Australia – Thousands Evacuate as Floods Worsen in Queensland and New South Wales

Flooding in eastern Australia that began last week has worsened after further heavy rain. Authorities now report extensive flooding in areas of Queensland and New South Wales, with thousands of residents evacuated and homes damaged. More fatalities have also been reported, with at least 8 flood-related deaths in Queensland in the last week.

Floods in Maryborough, Queensland, Australia, February 2022. Photo: QFES

The recent spate of flooding in Queensland began last week after heavy rainfall from 22 February in Wide Bay and Sunshine Coast regions. The Bureau of Meteorology in Queensland said over 300 mm of rain fell in 6 hours near Gympie. Flood warnings have been issued the Mary River. Queensland Fire and Emergency Services (QFES) issued emergency alerts for flash flooding in Gympie, Noosa and Sunshine Coast local government areas.

Further heavy rain has since fallen, particularly during a severe storm on 27 February. Queensland Premier Annastacia Palaszczuk urged south east Queensland residents to stay home during the storm. As much as 117 mm of rain fell in just 1 hour in Kippa-Ring, a suburb in the Moreton Bay Region. Bureau of Meteorology figures show nearby Clontarf recorded 340 mm in 24 hours on 27 February and 330 the following 24 hour period.

The Bureau of Meteorology reported widespread rainfall totals of 300 to 400 mm across south east Queensland on 28 February. The highest total was recorded at Upper Springbrook with 530 mm. The highest in the Brisbane area was Bracken Ridge Reservoir with 444 mm.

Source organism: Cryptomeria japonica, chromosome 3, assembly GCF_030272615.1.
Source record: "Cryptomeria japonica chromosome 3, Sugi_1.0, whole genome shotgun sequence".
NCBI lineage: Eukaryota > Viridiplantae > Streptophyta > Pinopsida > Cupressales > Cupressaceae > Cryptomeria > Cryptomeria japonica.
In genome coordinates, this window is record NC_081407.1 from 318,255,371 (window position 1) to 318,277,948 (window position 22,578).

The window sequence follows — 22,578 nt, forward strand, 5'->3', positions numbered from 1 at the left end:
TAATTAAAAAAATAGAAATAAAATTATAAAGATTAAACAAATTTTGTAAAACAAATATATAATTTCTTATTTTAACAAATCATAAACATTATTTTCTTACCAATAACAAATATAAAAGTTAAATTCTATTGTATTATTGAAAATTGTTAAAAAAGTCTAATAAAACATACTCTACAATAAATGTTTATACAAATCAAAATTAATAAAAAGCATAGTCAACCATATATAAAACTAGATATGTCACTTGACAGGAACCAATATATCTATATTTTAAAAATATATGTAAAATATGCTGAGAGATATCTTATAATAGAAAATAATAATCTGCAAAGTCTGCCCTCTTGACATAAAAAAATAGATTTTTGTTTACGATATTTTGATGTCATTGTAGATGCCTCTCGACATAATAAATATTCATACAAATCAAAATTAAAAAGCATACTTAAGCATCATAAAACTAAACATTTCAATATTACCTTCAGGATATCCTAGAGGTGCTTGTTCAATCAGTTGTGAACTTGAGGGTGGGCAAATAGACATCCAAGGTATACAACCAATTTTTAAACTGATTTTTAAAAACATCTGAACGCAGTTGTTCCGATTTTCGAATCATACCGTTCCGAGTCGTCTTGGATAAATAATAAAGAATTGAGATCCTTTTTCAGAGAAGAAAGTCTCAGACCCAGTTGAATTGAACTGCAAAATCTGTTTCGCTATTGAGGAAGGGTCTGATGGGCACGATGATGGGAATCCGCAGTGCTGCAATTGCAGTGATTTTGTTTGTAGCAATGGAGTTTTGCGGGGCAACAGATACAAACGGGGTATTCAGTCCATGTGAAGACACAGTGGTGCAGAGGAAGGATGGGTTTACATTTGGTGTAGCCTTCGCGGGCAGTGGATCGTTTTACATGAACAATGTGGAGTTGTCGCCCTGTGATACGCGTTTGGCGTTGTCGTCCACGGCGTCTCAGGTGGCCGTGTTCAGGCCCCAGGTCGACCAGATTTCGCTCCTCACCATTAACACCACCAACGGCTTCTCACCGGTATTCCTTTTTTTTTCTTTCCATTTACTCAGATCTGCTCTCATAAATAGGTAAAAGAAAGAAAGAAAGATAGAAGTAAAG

Rivers that were already swollen from previous rainfall broke their banks. Flood warnings were issued for the Mary, Noosa, Maroochy, Mooloolah, Pine, Caboolture and Brisbane rivers, among others.

On Saturday 26 February, 700 residents in low-lying areas of Gympie were ordered to evacuate due to flooding from the Mary River. The Mary River at Gympie jumped to 22.96 metres early 27 February. Major flood stage here is 17 metres.

Levels of the Mary River at Gympie, Queensland, Australia, February 2022. Image: BoM

The Brisbane River at St Lucia passed major flood stage (5.5 metres) on 27 February and reached 6.59 metres on 28 February. A house boat was swept away by currents in the Brisbane River collided with a ferry terminal at Kangaroo Point early on 27 February. A pontoon carrying a crane broke loose from its moorings. The Regional Harbour Master has closed the Brisbane river to all vessels.

The Albert and Logan rivers were rising as of 28 February, and a flood emergency was issued for Ormeau. The rivers are expected to peak on 01 March around 50cm above levels seen in the 2017 floods.

Queensland Fire and Emergency Services (QFES) said teams received over 9,000 calls for assistance and attended almost 600 rescue incidents. Media reported 19,000 homes in Brisbane and Gympie have been impacted. Over 1,500 people have moved to 36 evacuation shelters.

Transport and Main Roads Queensland said the the Pacific Motorway (M1) is closed at multiple locations on the Gold Coast. Power outages left around 50,000 people without electricity and almost 1,000 schools were closed. Queensland Police have reported at least 8 flood-related deaths in Queensland in the last week, including an SES volunteer who lost her life responding to a call for assistance from a family at Coolana.

New South Wales

Meanwhile flooding has also affected the Northern Rivers region of New South Wales (NSW) where the Tweed, Brunswick, Richmond and Wilsons rivers were all high.

Evacuation orders were issued for Lismore, Casino and Tweed Heads and surrounding areas, among others. Media reported that, as of 28 February, around 15,000 people have evacuated their homes. The NSW government has set up 14 evacuation centres.

One of the hardest hit areas is the town of Lismore where residents have been rescued by helicopter and boats and military teams called in after flooding from the Wilsons River. One person was reported missing in the floods.

The Wilsons River peaked at a record 14.11 metres early on 28 February, beating previous record highs of 1974 (12.15 m) and 1954 (12.27 m).

Levels of the Wilsons River at Lismore, NSW, Australia. Image: BoM

Social Media